The curse of the Mercury Prize strikes again!
Arcade Fire's first album catapulted the unconventional Canadian outfit into the rock stratosphere, drawing eulogies from Springsteen, Bowie, Byrne and more. Six years later, their third album is awaited with bated breath. Andy Gill sets the scene for the release of the year
Some nights of the soul are obviously darker than others. During the year-long dispute with EMI that held up this album's release, two of the musicians involved have taken their own lives, the disabled songwriter Vic Chesnutt by an overdose of muscle-relaxant drugs last Christmas Day, while Mark "Sparklehorse" Linkous shot himself earlier this year.
Hiding behind the name Sparklehorse, the American singer-songwriter Mark Linkous made affecting, beautiful, bewitching, fragile music, and was championed by Radiohead, with whom he toured, as well as P.J. Harvey and Tom Waits, who both guested on his 2001 album It's A Wonderful Life. The handful of haunting albums and EPs and the dozen singles he released between 1995 and 2009 only nudged the lower reaches of the charts, yet they established him as a cult artist in the vein of Mark Everett – aka Eels – and two other tragic figures of the US alternative scene, Vic Chesnutt and Elliott Smith, though his rockier, more visceral material like "Hammering The Cramps", "Someday I'll Treat You Good" and "Rainmaker" was reminiscent of Hüsker Dü or The Replacements.
This Danish quintet don't wear their influences on their sleeves so much as tattoo them on to their foreheads. Emotive alt-rock remains their schtick on this second LP, concocted from two parts Arcade Fire to one part Flaming Lips, and with the co-frontmen's wistful, in one case Wayne Coyne-esque vocals pitched against driving, ever-swelling arrangements.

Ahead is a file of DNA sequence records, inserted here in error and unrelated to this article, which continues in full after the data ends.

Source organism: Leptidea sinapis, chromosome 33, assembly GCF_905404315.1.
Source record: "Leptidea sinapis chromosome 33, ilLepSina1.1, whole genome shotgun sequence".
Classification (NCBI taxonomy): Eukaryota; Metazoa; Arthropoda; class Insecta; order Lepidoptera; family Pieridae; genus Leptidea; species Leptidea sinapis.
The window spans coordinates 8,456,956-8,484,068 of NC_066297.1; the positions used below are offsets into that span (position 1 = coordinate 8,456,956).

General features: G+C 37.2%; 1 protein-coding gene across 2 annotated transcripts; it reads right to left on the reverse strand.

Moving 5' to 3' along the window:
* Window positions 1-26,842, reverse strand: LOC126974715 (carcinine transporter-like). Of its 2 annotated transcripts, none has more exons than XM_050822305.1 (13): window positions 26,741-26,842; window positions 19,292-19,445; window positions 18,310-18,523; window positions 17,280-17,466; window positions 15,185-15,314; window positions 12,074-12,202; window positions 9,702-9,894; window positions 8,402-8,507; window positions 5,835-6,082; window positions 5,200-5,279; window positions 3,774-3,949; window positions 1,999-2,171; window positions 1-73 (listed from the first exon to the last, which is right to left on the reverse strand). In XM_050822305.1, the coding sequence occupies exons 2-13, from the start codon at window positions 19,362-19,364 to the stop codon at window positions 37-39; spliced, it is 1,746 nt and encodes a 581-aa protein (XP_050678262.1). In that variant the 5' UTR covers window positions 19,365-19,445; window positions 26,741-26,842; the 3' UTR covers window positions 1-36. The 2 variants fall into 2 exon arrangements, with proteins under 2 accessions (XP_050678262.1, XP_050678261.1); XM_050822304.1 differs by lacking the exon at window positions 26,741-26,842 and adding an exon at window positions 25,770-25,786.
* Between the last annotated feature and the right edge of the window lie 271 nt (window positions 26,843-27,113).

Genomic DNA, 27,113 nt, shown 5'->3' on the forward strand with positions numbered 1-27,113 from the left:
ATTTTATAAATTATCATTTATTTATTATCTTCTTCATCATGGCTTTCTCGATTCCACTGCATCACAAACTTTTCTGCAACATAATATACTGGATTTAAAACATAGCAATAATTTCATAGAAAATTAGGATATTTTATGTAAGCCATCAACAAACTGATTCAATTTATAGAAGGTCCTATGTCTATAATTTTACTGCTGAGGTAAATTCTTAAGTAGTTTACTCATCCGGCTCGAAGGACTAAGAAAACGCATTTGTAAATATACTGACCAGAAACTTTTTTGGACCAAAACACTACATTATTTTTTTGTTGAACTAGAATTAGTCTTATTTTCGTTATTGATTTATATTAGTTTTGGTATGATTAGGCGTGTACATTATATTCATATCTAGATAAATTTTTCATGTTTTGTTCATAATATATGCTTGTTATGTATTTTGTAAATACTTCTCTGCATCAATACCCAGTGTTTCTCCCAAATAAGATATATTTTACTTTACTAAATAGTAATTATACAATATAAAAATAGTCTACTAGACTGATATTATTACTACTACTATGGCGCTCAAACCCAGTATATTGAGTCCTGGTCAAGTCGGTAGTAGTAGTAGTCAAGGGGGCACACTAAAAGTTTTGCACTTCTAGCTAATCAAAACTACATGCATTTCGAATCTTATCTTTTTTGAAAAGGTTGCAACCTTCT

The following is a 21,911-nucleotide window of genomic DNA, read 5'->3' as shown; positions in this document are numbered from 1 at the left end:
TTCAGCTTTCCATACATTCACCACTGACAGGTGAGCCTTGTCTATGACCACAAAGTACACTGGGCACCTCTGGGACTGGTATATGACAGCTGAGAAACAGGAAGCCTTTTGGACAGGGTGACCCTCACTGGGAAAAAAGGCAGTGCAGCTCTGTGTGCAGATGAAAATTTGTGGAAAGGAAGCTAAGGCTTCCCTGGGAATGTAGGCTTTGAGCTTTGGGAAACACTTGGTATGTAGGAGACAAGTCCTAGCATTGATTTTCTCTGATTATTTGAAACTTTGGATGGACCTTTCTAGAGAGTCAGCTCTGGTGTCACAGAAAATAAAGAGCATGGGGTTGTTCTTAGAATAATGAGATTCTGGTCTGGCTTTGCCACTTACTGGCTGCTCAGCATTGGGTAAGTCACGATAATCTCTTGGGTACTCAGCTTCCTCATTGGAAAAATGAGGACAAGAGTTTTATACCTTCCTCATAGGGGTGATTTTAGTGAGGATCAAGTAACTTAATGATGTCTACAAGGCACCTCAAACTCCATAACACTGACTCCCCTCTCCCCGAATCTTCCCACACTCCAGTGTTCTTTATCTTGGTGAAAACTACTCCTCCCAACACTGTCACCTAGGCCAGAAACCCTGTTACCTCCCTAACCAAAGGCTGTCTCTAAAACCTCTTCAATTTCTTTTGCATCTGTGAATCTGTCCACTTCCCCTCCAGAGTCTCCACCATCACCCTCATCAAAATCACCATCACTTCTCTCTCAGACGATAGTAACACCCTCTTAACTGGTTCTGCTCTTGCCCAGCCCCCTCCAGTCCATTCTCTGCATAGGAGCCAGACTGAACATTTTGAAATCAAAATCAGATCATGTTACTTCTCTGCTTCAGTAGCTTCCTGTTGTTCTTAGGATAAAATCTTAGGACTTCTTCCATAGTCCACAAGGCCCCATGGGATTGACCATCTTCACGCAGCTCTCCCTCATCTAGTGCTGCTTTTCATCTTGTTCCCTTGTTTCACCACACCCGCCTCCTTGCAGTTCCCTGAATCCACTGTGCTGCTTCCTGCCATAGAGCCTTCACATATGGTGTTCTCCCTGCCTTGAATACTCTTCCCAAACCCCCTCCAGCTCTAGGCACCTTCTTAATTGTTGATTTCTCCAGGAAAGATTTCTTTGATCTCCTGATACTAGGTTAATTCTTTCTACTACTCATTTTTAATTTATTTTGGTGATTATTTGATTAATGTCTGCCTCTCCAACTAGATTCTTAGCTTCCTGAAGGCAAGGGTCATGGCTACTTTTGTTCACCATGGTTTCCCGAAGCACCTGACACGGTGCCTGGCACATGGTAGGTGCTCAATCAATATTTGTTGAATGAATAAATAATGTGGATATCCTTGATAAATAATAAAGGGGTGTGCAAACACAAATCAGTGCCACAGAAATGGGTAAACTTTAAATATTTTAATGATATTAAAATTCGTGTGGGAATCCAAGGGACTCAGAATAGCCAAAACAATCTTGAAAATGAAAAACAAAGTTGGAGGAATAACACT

An anatomy of a break-up by one slippery customer
Christmas is no time for messing with the formula, but just because that happens to be the case doesn't mean you have to start reaching for the Cliff Richard records.
Concept albums used to be the most hideous emblem of conceit in rock bands, so why are they now acceptable? By Fiona Sturges
Advancing age clearly poses less of a barrier to pop success than in previous eras, as the recent chart placings of Bob Dylan and the Beatles can confirm.
You could call it the alt-folk answer to the 80s supergroup Traveling Wilburys. Bright Eyes' Conor Oberst, My Morning Jacket's Jim James, M Ward and the much-in-demand producer Mike Mogis have teamed up to form a new band called (with collective tongue in cheek) Monsters of Folk (left). The quartet's self-titled debut album arrives in late September. In advance of that, their first roar has arrived. Called 'Say Please', it largely dispenses with the folk and goes for more of a mid-tempo country rock feel. They're giving it away for free at www.monstersoffolk.com – all you have to do is say please, or more accurately, type "please". Granted, the Traveling Wilburys comparison is glib, but to compound it a little, consider this: for the group, Jim James is calling himself Yim Yames, for reasons unclear. It's a pseudonym he has also used for another recent project – 'Tribute To', a six-track EP of George Harrison covers, he of Traveling Wilburys among others. It gets a physical release on 4 August, but a digital version of it can be found at www.yimyames.com.
Sam Beam's output as Iron And Wine has been so scattered across various formats that he's the exception that proves the rule about mop-up compilations of outtakes and B-sides not being worth the bytes bitten off to burn them.
Australia has been steadily emerging as a powerhouse of electronic pop, and Cut Copy are at the forefront with 'In Ghost Colours', a record which with every listen climbs higher up my Albums of the Year list.
Seattle quintet Fleet Foxes were the surprise hit of this year's SXSW Festival – and no wonder, if this sublime debut is anything to go by.
For their first release on Thrill Jockey, the legendary "Japanoise" band Boredoms present the latest in their Super Roots series, a single 40-minute piece in their signature tribal-drone style, called "Livwe!", recorded at a Christmas Eve 2004 concert in Japan.
MGMT are, along with Vampire Weekend, the most droppable name out of New York City right now, and have been heralded with the loudest buzz of advance hyperbole of any NYC band since the Yeah Yeah Yeahs, if not the Strokes.